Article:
Posted on 15 September 2009.
U.S. senior citizens living in Mexico should have their medical care covered by Medicare, says Paul Crist, a former senator’s aid who now lives in Puerto Vallarta. In the current debate over health care, Crist’s idea seems to be gaining ground.
Right now, retired U.S. citizens cannot claim Medicare benefits for treatment received in Mexico—or Costa Rica, or France, or anywhere else in the world, for that matter–even though they paid into the Medicare system throughout their working lives.
Crist, a former aid to Sen. Paul Sarbanes, D-Md., recently founded the non-profit Americans For Medicare In Mexico, which has lobbied 85 members in the U.S. Congress to get Medicare accepted south of the border.
Estimates of how many Americans live in Mexico (and abroad in general) vary, but the influential Association of Americans Resident Overseas puts the figure at 1,036,300. Crist says perhaps 200,000 of the Americans living in Mexico are eligible for Medicare, with about two-thirds of those seniors returning to the U.S. for medical treatment.
Not only would extending Medicare to Mexico be the right thing to do—if you pay into the system, you should receive the benefits—but Crist maintains in a Forbes article that such a program would also save the U.S. government a lot of money. Studies show that health care services are up to 70% less expensive in Mexico than in the U.S.
In Mexico, a visit to a doctor’s office often runs between $30 and $40, according to MedToGo, while a hospital room costs $90 to $100 a night. Besides private health care insurance, the Mexican Institute of Social Security (which goes by the Spanish initials IMSS) provides affordable, if basic, health insurance for all Mexican residents, regardless of nationality.
If Medicare were accepted in Mexico, says Crist, many of the American retirees currently flying back to the U.S. for expensive care would instead opt for treatment nearer their homes, cutting Medicare’s overall costs.
Program would need controls
An article in the Guadalajara Reporter notes that if Medicare is extended to Mexico, the program would only work with health care providers with Joint Commission International (JCI) accreditation . The JCI provides a certification process for health care facilities throughout the world.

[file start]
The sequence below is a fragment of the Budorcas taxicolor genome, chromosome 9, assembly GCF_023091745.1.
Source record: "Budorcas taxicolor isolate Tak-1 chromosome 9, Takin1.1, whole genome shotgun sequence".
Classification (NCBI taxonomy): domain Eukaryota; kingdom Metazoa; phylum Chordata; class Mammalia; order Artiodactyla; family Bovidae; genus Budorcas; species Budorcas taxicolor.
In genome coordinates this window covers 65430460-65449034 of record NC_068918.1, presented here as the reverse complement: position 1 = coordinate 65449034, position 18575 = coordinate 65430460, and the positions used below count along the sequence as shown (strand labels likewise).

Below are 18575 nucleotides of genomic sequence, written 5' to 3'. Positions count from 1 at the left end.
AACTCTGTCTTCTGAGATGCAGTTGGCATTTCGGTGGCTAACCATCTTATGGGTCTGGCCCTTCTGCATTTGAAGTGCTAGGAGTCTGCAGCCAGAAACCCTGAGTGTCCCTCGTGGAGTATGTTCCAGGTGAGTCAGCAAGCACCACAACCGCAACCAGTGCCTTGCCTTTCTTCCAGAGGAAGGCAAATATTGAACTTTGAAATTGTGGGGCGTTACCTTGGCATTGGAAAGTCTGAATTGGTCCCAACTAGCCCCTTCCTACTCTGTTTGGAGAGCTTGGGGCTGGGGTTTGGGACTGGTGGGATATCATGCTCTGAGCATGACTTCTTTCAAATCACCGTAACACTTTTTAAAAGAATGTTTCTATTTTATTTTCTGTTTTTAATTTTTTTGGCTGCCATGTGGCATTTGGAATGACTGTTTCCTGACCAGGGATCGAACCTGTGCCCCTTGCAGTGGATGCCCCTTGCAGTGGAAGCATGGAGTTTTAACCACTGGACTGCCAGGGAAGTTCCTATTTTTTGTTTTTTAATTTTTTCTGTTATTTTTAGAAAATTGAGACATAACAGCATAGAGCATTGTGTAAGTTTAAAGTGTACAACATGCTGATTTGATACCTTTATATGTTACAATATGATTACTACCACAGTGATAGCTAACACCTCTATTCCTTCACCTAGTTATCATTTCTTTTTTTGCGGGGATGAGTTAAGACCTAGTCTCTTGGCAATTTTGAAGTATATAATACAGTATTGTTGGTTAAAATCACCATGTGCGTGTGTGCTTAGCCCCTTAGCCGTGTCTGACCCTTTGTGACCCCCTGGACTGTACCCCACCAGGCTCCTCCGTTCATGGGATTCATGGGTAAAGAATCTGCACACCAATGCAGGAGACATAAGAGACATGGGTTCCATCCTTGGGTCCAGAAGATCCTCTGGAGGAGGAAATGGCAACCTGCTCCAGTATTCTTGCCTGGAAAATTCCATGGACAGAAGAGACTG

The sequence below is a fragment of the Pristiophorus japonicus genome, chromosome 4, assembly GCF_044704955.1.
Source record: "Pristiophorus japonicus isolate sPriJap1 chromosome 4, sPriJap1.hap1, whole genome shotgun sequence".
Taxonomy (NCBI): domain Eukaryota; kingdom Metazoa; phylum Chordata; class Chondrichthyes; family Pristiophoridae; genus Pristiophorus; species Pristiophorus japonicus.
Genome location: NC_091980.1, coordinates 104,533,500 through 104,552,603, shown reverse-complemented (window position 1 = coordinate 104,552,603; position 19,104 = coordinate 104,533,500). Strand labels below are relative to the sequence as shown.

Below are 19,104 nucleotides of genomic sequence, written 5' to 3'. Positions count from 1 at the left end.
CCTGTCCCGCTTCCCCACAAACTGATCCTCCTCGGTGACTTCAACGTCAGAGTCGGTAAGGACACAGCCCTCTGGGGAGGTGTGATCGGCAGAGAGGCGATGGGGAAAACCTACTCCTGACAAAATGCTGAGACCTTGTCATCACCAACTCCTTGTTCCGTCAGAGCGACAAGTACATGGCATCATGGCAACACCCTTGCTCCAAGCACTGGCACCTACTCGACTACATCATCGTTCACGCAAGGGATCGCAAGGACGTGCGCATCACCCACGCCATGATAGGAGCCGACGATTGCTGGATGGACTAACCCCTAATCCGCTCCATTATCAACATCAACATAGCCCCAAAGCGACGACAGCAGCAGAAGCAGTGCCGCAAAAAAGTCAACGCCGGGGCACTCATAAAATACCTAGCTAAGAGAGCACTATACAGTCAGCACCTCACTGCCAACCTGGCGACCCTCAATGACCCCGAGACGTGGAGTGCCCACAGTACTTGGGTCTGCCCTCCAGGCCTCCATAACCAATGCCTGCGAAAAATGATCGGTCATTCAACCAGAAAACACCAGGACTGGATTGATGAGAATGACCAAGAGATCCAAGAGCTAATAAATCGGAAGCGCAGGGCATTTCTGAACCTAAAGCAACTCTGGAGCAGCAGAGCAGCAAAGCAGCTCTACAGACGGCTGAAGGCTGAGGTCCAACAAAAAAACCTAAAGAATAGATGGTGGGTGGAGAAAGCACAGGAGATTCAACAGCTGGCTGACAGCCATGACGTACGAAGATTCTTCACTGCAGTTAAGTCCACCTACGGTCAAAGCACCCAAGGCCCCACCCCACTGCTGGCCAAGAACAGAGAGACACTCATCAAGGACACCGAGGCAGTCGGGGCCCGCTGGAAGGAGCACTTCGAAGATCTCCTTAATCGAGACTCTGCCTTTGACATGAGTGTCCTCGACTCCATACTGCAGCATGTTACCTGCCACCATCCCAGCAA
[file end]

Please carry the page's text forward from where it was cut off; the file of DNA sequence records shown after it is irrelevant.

Crist says ten hospitals in Mexico already have JCI accreditation and another 23 are seeking approval. Among those already approved are the American British Padre Hospital and the Santa Fe Hospital in Mexico City and the Christus Muguerza Hospital and the Hospital Tec de Monterrey in Monterrey.
Mexico would no doubt welcome Medicare funding, just as they welcome the increase in medical tourism to their country.
Research done by the Association for Private Hospitals in Jalisco reveals that of the 21.5 million tourists who visited Mexico in 2006, about 160,000 – mostly Americans – came for medical attention.
Response from Congress
Crist say that response to his plan to bring Medicare to Mexico has been “quite positive, especially on the House side.”
But Forbes reports that the offices of Reps. Jim McDermott, D-Wash., Carolyn Maloney, D-N.Y., and other sympathetic legislators have also told Crist that this year they have too much on their plate, and that it would be politically wiser to introduce a stand-alone Mexico-Medicare bill next year, separate from the complex health care reform package currently working its way through Capitol Hill.
There are also calls for an in-depth three-year Mexico-Medicare pilot project to determine whether Mexican health care meets Medicare’s quality standards and determine if the payment system is sufficiently free of fraud.
Photo by Linda Parker.